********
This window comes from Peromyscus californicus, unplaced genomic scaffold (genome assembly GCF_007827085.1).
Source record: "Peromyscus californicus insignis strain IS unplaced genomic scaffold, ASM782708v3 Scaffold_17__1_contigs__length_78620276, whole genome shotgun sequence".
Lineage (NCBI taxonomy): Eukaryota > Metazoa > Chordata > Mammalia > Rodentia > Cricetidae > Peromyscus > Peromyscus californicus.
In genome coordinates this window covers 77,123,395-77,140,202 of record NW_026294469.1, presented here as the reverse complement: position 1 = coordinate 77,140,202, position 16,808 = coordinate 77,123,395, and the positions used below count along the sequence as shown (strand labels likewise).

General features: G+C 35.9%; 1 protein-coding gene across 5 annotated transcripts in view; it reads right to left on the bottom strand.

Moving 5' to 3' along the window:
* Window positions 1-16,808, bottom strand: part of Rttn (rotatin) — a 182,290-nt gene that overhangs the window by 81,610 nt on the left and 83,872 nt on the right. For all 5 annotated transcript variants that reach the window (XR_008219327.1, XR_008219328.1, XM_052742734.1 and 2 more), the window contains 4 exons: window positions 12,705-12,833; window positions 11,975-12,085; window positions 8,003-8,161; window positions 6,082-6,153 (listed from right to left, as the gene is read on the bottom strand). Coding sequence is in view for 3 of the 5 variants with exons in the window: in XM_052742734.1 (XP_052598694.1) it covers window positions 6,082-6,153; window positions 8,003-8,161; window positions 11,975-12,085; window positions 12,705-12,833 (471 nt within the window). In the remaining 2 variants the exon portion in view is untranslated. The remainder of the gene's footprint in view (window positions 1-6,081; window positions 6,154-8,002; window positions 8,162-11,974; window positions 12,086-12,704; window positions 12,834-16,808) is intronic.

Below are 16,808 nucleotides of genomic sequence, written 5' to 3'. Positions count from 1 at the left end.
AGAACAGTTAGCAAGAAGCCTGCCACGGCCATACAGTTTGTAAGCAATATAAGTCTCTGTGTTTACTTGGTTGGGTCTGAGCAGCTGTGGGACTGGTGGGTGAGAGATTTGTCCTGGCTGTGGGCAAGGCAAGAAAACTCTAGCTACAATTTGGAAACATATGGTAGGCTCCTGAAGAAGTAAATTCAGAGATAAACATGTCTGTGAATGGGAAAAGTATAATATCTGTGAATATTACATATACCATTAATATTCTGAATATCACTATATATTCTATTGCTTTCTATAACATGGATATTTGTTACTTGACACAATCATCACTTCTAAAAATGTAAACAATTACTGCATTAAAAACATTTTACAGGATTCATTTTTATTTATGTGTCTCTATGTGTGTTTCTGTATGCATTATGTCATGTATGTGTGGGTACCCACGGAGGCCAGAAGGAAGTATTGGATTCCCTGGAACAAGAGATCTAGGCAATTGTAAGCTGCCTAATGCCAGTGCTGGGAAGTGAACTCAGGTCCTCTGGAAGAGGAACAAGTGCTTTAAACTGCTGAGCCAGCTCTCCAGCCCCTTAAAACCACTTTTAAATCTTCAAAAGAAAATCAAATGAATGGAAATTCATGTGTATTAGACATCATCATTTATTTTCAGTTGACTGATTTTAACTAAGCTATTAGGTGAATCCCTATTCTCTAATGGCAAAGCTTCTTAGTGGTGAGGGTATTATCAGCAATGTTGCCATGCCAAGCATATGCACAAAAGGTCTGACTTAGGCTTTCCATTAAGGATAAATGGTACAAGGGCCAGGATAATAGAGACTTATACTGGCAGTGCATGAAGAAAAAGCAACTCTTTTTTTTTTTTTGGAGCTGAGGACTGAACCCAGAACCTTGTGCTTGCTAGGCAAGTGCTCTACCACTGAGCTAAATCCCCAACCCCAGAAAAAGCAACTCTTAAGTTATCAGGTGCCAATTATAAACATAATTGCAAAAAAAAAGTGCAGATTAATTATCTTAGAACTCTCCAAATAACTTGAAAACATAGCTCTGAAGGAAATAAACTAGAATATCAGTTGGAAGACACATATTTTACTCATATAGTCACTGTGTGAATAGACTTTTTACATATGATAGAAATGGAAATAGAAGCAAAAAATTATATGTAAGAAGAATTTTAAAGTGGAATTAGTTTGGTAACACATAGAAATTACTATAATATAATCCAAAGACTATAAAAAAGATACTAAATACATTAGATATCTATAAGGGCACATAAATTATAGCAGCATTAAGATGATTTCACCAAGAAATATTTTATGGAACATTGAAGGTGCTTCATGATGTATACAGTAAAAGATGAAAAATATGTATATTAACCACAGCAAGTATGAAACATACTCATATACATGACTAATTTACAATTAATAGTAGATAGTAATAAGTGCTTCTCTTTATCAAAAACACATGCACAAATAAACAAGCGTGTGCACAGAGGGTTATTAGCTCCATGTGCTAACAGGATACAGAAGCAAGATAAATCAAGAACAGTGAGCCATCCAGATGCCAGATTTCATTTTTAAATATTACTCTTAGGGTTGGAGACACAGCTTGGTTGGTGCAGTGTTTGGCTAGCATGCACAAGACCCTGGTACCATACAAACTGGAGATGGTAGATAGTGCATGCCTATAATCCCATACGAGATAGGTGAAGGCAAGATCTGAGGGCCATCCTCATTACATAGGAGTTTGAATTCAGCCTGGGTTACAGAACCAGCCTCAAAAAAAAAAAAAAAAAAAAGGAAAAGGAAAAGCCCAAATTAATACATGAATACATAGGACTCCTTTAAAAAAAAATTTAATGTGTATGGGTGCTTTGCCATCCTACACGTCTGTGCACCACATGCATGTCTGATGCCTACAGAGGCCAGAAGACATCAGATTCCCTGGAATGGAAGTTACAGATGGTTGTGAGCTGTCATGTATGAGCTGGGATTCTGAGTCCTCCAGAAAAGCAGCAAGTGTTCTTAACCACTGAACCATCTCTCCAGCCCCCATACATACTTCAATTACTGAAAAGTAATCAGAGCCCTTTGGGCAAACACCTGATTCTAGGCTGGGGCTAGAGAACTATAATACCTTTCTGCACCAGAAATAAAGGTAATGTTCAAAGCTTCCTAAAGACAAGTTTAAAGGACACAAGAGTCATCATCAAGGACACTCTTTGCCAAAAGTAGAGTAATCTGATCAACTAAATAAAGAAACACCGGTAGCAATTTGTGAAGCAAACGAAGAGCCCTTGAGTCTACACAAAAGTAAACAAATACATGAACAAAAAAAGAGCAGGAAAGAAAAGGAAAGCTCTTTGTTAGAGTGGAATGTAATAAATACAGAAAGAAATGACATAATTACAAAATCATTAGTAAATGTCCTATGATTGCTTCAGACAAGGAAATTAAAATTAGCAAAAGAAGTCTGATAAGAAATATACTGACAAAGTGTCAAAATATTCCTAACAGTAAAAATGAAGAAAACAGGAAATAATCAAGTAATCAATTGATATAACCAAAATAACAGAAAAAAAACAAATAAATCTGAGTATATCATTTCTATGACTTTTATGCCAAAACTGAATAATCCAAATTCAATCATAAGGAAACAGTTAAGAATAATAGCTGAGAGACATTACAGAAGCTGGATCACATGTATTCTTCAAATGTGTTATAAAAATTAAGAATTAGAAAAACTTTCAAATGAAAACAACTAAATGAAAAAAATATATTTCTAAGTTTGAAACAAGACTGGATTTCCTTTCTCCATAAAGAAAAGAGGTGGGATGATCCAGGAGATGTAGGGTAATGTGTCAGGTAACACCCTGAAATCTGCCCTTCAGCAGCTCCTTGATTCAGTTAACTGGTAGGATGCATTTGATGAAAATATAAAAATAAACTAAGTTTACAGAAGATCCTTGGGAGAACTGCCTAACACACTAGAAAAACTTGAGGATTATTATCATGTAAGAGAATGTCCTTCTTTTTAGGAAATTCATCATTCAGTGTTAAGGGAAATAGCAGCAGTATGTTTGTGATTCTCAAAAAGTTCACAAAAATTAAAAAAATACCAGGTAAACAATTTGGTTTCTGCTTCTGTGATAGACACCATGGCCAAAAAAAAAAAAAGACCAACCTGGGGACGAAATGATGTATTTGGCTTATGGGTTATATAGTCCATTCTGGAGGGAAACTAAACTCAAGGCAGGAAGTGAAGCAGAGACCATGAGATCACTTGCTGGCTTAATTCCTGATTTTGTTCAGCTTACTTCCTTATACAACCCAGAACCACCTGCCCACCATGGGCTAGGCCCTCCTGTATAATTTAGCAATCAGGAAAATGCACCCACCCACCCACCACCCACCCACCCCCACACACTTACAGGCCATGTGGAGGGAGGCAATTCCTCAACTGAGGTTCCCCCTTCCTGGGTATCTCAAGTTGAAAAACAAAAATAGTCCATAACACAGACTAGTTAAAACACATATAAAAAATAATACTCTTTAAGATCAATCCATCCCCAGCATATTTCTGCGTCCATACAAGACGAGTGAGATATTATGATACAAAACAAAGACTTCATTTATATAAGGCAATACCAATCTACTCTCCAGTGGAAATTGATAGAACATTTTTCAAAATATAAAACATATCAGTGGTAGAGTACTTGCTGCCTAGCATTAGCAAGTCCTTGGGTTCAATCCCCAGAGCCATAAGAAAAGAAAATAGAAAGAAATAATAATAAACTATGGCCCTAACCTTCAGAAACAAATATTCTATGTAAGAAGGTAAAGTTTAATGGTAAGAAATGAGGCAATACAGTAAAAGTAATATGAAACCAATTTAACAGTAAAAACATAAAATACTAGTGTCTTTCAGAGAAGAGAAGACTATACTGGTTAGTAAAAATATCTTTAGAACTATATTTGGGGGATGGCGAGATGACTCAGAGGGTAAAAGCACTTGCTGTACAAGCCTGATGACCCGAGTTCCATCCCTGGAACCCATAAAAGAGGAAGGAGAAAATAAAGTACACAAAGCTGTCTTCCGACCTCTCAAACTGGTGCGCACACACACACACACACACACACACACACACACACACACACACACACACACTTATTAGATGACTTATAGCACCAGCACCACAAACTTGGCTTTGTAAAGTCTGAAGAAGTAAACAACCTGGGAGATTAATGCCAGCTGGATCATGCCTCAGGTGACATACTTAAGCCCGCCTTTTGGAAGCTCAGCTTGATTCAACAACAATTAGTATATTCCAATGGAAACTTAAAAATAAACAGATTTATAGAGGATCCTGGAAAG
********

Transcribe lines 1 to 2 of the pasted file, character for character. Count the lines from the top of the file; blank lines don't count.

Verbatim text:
This window comes from Peromyscus californicus, unplaced genomic scaffold (genome assembly GCF_007827085.1).
Source record: "Peromyscus californicus insignis strain IS unplaced genomic scaffold, ASM782708v3 Scaffold_17__1_contigs__length_78620276, whole genome shotgun sequence".